Disclaimer: I love Toronto.  I find the city inspirational.

Now the truth.

As a writer, a night hawk, a coffee lover (read addict), and a recovering insomniac, I find myself living up to the writer’s/hipster’s cliche of hanging out in busy downtown cafes typing or scribbling on a nearly daily basis.  The combination of wi-fi, espresso, and an environment where curling up and falling asleep is frowned upon is irresistable for a brilliant nairdowell like me.  When I lived in London, I was a five minute walk to a cafe with wi-fi.  If i was craving variety I could walk ten minutes for a change of scenery.  If I wanted good coffee, I had to go across town (East Village Cafe in old east village or The Black Walnut in Wortley are my favourites if you were wondering).

But now I live in Toronto,the glorious clutural hub of this great nation, where there is a Starbucks on every corner and a hip, organic, fair-trade, independent cafe next door to each Starbucks and I can never find a place to sit down and work!  My favourite cafe, Pamenar in Kensington Market, is almost always full.  As a result, the wireless network gets bogged down.    Thus Toronto’s cafe problem is like its traffic problem: Torontonians don’t drive because the traffic is always so bad.

Maybe the problem is that there aren’t enough street corners: population density is much higher while available store-front remains more-or-less the same.  Maybe entrepreneurs see the incredible frequency of cafes and wrongfully assume that another cafe couldn’t possible succeed.  Maybe no matter how many cafes open, there will be an endless supply of dirtbag artists to fill their tables.

I believe some creative solutions are in order.  Many businesses go to the second floor when streetlevel realestate is at a premium. If every Starbucks had a Second Cup above it I just might  be able to find a quiet place to work.  Why not close Yonge Street in the summertime and allow cafes to expand their seating into the street European style.  Another solution may be to stop selling food.  Many perfectly good study tables are occupied by worthless panini munchers and salad scarfers who contribute in no way to Toronto’s dirtbag culture.  Getting rid of the food and sticking to coffee would build raport with your core customers, like me.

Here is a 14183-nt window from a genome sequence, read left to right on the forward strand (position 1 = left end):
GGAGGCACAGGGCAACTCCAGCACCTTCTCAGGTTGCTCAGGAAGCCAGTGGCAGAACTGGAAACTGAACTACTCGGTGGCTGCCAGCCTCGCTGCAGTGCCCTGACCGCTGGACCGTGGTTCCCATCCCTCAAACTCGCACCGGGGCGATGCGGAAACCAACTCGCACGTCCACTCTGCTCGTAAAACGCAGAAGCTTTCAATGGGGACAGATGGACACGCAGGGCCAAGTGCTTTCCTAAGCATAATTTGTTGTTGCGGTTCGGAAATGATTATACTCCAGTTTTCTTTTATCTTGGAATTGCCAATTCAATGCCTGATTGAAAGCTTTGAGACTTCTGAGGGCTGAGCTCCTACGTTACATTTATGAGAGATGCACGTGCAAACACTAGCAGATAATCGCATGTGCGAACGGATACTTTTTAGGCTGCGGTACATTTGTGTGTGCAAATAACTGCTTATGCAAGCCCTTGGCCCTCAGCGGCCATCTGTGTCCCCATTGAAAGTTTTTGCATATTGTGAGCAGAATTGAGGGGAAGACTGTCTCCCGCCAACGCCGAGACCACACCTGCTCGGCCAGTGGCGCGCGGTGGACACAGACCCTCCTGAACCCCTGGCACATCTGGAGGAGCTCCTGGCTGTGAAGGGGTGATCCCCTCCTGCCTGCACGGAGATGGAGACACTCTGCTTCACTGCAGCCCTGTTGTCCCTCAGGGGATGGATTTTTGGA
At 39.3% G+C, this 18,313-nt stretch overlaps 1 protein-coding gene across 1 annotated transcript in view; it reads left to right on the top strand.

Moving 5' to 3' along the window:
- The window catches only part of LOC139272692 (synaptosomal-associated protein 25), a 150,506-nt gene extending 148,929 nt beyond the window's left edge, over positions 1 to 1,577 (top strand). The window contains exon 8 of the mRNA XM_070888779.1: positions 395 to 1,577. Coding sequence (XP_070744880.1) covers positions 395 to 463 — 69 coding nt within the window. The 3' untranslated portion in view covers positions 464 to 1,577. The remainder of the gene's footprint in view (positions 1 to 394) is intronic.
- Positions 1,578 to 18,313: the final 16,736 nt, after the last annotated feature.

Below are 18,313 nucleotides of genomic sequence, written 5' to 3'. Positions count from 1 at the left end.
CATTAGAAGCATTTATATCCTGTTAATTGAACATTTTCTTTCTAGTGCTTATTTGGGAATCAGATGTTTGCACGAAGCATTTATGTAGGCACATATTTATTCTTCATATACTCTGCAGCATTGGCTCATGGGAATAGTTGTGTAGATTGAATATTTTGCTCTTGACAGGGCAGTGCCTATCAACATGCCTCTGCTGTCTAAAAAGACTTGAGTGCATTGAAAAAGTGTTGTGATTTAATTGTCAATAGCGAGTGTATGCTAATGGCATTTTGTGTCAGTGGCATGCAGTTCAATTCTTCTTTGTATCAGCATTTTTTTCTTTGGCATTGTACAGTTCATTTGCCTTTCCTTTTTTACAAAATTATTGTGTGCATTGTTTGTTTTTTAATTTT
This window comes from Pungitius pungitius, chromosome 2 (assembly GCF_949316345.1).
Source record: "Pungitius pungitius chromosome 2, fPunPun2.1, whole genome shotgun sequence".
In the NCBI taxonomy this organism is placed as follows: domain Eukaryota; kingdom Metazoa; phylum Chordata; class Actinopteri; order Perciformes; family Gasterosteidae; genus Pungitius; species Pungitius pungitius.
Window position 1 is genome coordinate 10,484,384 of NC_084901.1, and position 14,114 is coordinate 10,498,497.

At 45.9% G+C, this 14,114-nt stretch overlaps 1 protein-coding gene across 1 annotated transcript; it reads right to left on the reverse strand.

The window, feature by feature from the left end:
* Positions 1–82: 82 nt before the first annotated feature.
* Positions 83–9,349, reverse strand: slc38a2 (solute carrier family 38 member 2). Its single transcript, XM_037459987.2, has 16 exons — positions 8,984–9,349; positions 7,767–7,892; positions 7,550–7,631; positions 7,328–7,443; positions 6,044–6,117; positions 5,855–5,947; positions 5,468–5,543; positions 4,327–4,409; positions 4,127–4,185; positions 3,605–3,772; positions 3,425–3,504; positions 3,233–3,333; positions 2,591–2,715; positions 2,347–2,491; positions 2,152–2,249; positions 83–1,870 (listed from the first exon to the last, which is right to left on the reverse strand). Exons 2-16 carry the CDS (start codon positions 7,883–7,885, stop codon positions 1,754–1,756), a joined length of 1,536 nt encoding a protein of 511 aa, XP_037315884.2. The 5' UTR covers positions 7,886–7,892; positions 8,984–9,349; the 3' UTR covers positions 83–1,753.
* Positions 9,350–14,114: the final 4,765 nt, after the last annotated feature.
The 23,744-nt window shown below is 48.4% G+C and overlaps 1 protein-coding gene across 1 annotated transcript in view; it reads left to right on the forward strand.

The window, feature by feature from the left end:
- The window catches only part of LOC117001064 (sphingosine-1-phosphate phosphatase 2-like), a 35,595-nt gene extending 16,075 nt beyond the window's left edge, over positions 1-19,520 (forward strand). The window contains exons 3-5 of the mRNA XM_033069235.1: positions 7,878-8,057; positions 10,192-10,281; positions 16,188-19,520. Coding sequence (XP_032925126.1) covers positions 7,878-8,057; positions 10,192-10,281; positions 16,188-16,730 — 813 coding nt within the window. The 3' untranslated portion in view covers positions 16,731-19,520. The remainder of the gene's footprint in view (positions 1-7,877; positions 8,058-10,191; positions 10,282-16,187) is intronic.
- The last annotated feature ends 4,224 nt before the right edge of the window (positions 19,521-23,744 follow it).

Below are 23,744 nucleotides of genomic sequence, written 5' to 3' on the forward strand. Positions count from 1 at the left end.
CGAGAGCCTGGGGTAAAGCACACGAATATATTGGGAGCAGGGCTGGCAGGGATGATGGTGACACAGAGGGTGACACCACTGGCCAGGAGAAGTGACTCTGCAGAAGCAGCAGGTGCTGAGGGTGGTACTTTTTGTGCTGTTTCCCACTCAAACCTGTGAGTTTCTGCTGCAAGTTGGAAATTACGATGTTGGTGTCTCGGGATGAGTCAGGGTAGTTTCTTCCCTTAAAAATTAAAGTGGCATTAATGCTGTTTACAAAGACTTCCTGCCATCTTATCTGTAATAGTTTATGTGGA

These are my humble suggestions to the cafes of this city where I no longer feel at home.  Take a lesson from my favourite cafe of all time:  Synergy in Wortley Village.  All they sold was thick syrupy espresso, there was always a seat because no one went there, and the dirtbag staff were no more inclined to kick you out after three hours than you were to buy another two-dollar coffee.  It’s long gone now but while it was open it was truly an oasis.

My question to you: are there any hidden corners of your home town where you can escape the crowds and relax with a good book and a cup of joe?